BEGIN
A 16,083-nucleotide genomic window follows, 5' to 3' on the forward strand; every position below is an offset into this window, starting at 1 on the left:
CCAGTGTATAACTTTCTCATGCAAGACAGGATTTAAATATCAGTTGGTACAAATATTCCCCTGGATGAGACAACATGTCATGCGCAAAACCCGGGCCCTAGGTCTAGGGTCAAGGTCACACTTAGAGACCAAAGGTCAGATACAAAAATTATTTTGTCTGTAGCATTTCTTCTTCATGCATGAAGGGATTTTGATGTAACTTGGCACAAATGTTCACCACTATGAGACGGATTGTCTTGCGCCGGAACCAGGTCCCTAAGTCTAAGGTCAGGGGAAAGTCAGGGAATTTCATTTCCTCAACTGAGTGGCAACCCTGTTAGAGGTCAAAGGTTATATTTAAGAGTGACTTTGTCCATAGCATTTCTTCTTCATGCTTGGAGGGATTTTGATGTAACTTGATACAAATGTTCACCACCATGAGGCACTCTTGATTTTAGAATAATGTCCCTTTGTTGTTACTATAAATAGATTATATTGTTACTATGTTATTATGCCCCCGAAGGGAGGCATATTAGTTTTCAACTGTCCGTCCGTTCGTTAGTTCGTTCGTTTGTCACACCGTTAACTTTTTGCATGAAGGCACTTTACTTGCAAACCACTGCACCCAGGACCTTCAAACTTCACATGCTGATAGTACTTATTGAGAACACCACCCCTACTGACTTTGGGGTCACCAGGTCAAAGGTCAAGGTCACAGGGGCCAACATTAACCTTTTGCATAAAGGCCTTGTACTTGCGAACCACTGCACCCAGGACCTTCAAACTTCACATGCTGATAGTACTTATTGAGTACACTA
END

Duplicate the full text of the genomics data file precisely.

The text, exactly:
A 16,083-nucleotide genomic window follows, 5' to 3' on the forward strand; every position below is an offset into this window, starting at 1 on the left:
CCAGTGTATAACTTTCTCATGCAAGACAGGATTTAAATATCAGTTGGTACAAATATTCCCCTGGATGAGACAACATGTCATGCGCAAAACCCGGGCCCTAGGTCTAGGGTCAAGGTCACACTTAGAGACCAAAGGTCAGATACAAAAATTATTTTGTCTGTAGCATTTCTTCTTCATGCATGAAGGGATTTTGATGTAACTTGGCACAAATGTTCACCACTATGAGACGGATTGTCTTGCGCCGGAACCAGGTCCCTAAGTCTAAGGTCAGGGGAAAGTCAGGGAATTTCATTTCCTCAACTGAGTGGCAACCCTGTTAGAGGTCAAAGGTTATATTTAAGAGTGACTTTGTCCATAGCATTTCTTCTTCATGCTTGGAGGGATTTTGATGTAACTTGATACAAATGTTCACCACCATGAGGCACTCTTGATTTTAGAATAATGTCCCTTTGTTGTTACTATAAATAGATTATATTGTTACTATGTTATTATGCCCCCGAAGGGAGGCATATTAGTTTTCAACTGTCCGTCCGTTCGTTAGTTCGTTCGTTTGTCACACCGTTAACTTTTTGCATGAAGGCACTTTACTTGCAAACCACTGCACCCAGGACCTTCAAACTTCACATGCTGATAGTACTTATTGAGAACACCACCCCTACTGACTTTGGGGTCACCAGGTCAAAGGTCAAGGTCACAGGGGCCAACATTAACCTTTTGCATAAAGGCCTTGTACTTGCGAACCACTGCACCCAGGACCTTCAAACTTCACATGCTGATAGTACTTATTGAGTACACTA